I think the first and second prizewinners chose well. Liu showed the Fazioli had the beating of Shigeru Kawai and Steinway. Gadjiev showed a clean pair of heels to other Fazioli players on the Shigeru Kawai, not least in the bass, while Sorita had a lot of fun on the Steinway.

Now, would Liu have won on the Yamaha?
He may have or he may have won playing the Shigeru? That is
what makes of freedom choice so good! Hopefully he would not have been barred from ever performing publicly on a Steinway again..However the artist won playing wonderfully on a Fazioli.

By the way I do not think a Fazioli "sounds so clean that it has to be called sterile".The Chopin sounded great in these recordings (played on both the Fazioli and the Steinway)

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Originally Posted by Withindale
Now, would Liu have won on the Yamaha?
Of course, know one can know the answer to this. And if, for example, one thinks the answer is "no", then is that because the piano sounds/ feels different or because Liu doesn't feel comfortable playing it or...?

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Originally Posted by pianoloverus
Originally Posted by Withindale
Now, would Liu have won on the Yamaha?
Of course, know one can know the answer to this. And if, for example, one thinks the answer is "no", then is that because the piano sounds/ feels different or because Liu doesn't feel comfortable playing it or...?

Don’t you already know the answer? Every day, Ex-Chopin winners play on pianos which they did not play for the competition. You never read a review that says, ‘he is not the same since is no longer playing xxx piano’. Liu will play on few Faziolis on a tour, but he will do fine.


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I think it is kind of naive to think that the artist’s choice of instrument had nothing to do with how his music was judged by the judges. Of course it can have an effect on one’s perception of music quality. I don’t think we can generalize that just because a Fazioli may have had a positive impact on the outcome of this particular competition with this set of judges that we can say Faziolis are a better choice than Steinway, or Shigerus for example in all situations that make a Steinway the wrong piano. I’ve been to to many concerts that suggest otherwise, but the Fazioli sure did sparkle in this competition. Good for Liu and good for Fazioli!


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Originally Posted by dogperson
Originally Posted by pianoloverus
Originally Posted by Withindale
Now, would Liu have won on the Yamaha?
Of course, know one can know the answer to this. And if, for example, one thinks the answer is "no", then is that because the piano sounds/ feels different or because Liu doesn't feel comfortable playing it or...?

Don’t you already know the answer? Every day, Ex-Chopin winners play on pianos which they did not play for the competition. You never read a review that says, ‘he is not the same since is no longer playing xxx piano’. Liu will play on few Faziolis on a tour, but he will do fine.
Not at all.

Of course, Liu will sound fine on a make other than Fazioli, but he may not as as good as he did when playing the Fazioli at the Chopin Competition. And If he had played a different piano at the CC, he may not have won the competition for the reasons I mentioned in the quoted post. It's not as thought Liu was competing against pianists like you or me where he would surely sound better on any piano.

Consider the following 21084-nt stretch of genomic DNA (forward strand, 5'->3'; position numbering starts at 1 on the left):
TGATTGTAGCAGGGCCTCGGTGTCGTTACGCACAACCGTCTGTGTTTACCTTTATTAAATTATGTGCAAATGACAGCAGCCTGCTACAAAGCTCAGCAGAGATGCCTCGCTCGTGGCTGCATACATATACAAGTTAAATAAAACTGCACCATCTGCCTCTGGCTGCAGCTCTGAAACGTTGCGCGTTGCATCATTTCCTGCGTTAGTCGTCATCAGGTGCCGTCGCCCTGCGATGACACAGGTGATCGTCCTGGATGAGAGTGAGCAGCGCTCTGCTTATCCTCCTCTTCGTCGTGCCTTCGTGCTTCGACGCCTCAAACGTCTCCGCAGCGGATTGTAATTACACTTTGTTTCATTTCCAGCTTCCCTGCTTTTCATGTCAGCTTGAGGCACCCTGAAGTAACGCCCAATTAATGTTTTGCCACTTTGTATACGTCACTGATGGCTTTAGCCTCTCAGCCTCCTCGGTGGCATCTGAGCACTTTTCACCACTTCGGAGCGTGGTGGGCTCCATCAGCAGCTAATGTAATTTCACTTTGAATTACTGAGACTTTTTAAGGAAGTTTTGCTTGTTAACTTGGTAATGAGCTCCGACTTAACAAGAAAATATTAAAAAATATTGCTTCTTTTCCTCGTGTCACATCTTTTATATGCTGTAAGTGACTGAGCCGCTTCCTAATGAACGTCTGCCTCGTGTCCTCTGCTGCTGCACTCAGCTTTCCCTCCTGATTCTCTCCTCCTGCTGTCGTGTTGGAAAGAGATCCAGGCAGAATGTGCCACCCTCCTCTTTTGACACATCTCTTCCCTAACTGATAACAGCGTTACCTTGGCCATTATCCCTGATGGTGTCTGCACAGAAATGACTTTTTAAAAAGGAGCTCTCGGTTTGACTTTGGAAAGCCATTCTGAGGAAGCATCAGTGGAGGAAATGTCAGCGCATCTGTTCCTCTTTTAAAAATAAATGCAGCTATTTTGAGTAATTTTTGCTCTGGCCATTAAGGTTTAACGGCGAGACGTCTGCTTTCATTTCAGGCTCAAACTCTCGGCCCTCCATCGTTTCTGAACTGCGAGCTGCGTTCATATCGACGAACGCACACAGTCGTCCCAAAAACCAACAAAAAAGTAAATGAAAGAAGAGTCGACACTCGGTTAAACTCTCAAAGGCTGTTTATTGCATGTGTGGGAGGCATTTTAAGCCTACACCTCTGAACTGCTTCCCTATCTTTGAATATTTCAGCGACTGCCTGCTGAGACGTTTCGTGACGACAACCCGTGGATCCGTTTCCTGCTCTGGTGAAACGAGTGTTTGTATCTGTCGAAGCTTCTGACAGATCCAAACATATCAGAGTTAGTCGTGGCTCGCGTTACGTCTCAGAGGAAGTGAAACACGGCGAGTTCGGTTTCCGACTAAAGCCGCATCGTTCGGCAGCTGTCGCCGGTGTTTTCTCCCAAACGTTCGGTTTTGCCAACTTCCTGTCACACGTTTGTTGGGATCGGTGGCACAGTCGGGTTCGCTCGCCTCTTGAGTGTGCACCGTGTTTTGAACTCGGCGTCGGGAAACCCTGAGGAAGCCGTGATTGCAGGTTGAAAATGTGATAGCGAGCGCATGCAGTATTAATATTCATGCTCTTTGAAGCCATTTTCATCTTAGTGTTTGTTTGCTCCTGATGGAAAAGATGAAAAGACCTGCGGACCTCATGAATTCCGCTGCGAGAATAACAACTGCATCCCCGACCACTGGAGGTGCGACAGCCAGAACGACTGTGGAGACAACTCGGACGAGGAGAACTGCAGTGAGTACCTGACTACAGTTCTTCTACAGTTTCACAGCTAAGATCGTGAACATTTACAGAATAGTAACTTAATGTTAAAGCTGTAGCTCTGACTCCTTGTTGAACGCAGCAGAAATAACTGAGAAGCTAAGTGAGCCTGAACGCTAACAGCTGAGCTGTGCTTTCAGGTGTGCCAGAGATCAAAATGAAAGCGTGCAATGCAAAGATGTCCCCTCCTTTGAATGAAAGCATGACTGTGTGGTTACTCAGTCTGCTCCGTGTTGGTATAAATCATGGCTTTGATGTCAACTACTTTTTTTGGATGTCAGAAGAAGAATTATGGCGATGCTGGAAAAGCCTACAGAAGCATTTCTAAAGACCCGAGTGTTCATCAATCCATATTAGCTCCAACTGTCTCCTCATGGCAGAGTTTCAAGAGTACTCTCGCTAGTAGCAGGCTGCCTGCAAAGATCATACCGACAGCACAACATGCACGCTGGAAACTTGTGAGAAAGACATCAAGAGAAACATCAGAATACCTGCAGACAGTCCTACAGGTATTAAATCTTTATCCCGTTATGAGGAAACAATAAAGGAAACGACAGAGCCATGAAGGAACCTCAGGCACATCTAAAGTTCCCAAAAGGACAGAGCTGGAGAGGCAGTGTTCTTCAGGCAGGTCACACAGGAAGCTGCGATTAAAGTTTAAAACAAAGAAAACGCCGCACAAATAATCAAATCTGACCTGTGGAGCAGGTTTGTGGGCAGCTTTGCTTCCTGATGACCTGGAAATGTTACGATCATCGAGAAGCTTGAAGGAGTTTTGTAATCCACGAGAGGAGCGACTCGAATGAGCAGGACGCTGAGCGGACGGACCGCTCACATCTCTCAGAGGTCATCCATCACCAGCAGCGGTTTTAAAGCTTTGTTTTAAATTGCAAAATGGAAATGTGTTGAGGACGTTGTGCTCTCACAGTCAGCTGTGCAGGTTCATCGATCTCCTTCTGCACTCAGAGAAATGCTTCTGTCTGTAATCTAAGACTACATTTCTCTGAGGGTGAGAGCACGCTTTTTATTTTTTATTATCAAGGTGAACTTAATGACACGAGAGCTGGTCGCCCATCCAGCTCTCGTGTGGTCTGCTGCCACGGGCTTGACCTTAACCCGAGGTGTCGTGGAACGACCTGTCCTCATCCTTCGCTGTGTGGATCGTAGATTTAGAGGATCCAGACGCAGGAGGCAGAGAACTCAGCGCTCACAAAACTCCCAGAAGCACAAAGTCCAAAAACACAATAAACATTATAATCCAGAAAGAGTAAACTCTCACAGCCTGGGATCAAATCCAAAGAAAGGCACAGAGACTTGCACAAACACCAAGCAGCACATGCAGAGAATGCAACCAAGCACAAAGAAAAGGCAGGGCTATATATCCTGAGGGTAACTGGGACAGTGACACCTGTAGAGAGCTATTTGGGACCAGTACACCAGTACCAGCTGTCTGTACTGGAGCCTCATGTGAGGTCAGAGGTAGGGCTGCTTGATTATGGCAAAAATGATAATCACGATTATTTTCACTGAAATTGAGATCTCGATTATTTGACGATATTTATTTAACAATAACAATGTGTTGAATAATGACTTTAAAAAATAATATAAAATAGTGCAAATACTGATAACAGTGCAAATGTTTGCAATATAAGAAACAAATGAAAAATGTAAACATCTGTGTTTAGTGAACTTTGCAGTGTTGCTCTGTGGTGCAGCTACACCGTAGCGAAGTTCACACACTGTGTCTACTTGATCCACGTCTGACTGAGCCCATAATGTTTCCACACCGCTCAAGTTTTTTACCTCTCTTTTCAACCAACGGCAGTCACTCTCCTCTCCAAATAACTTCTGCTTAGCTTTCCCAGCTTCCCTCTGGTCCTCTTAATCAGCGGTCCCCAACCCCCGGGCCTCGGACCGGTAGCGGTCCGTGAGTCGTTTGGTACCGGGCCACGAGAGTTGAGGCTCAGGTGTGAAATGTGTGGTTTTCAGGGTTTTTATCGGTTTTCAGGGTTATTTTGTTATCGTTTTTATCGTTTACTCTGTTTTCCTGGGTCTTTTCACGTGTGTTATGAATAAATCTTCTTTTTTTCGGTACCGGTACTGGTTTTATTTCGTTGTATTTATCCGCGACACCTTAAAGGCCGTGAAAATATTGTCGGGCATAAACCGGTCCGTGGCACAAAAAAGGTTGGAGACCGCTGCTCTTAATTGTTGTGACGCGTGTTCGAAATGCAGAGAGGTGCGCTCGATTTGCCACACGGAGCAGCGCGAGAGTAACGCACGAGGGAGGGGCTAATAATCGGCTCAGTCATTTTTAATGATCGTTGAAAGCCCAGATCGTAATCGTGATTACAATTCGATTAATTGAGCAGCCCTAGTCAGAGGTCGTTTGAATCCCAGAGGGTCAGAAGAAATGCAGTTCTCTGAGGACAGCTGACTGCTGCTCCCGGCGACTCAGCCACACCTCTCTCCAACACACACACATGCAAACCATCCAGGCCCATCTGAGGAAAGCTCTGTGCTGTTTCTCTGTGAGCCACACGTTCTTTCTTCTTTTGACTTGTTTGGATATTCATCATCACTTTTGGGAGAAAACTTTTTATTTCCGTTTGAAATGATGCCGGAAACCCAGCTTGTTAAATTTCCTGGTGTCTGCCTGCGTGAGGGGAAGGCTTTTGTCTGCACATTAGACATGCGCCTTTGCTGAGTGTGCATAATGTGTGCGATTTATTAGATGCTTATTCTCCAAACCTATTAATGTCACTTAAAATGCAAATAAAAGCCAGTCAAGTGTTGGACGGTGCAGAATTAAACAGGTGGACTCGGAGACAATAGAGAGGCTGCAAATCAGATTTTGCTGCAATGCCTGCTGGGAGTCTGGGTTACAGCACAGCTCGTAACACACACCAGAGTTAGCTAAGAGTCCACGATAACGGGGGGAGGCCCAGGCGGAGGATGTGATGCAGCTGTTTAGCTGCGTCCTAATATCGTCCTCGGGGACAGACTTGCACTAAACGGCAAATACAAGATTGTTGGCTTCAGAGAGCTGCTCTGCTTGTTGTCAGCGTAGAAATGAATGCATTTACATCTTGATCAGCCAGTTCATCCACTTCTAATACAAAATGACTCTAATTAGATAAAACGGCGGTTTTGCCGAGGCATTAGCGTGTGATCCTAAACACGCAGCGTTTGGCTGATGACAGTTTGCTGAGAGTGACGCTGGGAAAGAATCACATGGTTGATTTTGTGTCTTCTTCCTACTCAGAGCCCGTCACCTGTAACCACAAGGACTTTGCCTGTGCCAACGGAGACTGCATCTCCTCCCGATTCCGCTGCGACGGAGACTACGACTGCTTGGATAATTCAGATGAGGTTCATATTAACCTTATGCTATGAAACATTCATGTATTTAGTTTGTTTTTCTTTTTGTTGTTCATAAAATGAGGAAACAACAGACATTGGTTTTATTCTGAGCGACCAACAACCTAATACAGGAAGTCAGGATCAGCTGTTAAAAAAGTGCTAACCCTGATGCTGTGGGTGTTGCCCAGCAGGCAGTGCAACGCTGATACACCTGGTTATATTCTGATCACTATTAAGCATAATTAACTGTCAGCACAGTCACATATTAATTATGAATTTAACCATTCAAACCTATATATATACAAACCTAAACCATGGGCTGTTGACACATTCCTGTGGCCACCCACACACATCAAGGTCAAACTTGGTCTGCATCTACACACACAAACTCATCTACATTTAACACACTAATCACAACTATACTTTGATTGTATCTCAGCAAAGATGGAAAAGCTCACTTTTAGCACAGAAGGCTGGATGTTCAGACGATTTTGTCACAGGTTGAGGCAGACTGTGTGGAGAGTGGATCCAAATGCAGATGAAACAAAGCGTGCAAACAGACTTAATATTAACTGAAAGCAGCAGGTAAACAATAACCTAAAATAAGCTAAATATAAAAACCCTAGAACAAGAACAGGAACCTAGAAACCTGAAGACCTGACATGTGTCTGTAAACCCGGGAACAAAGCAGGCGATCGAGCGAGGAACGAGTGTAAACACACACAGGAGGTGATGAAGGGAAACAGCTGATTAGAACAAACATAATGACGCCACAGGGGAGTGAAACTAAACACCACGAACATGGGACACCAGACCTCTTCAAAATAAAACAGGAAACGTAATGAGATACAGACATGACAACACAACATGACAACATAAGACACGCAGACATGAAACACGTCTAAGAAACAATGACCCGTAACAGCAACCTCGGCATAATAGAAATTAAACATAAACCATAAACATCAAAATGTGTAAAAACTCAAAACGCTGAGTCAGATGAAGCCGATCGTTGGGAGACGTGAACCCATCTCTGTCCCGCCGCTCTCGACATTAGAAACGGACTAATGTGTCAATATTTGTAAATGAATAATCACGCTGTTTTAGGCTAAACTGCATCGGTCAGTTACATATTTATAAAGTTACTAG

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Originally Posted by pianoloverus
I think all pianos have the same overtones for a given note(the overtone scale i.e. octave, fifth, etc.) but the relative volume of each overtone varies by make. I think Fine discusses what about overtones causes a piano's tone to be bright somewhere in one of his publications, but I don't remember what he says.

Some people like to describe the Steinway tone as "complex" which also seems vague(at least to me), and I think they often assume complexity is something positive which I don't think is the case. Some like the Steinway growling bass while others just think it's muddy.

Hoping some real piano expert(which I'm not) will agree, disagree, or comment on the above. It would be nice if someone could clear up what I think is some confusion about this.

I agree with the gist of what you say. To clarify the confusion, I think you should focus on the resonances from the rest of the piano. These can be good (in harmony with the strings) and bad (in opposition).

Fazioli have done their best to stop such resonances affecting the vibration of the soundboard. People describe the result with words like "clarity", "sterility" and "timpani" in the bass. Pianists with supreme touch like Liu flourish on these instruments.

On the other hand the Steinway sound is full of resonances. The good ones produce the "orchestral" sounds Sorita brought forth while the bad ones muddy the bass, as you describe, and other registers too.

Kawai developed their Shigeru pianos with oscilloscopes in an anechoic chamber to achieve a clear resonant sound. Gadjiev and Pletnev must think they succeeded.

Last edited by Withindale; 11/12/21 10:51 AM.

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Originally Posted by Withindale
Originally Posted by pianoloverus
I think all pianos have the same overtones for a given note(the overtone scale i.e. octave, fifth, etc.) but the relative volume of each overtone varies by make. I think Fine discusses what about overtones causes a piano's tone to be bright somewhere in one of his publications, but I don't remember what he says.

Some people like to describe the Steinway tone as "complex" which also seems vague(at least to me), and I think they often assume complexity is something positive which I don't think is the case. Some like the Steinway growling bass while others just think it's muddy.

Hoping some real piano expert(which I'm not) will agree, disagree, or comment on the above. It would be nice if someone could clear up what I think is some confusion about this.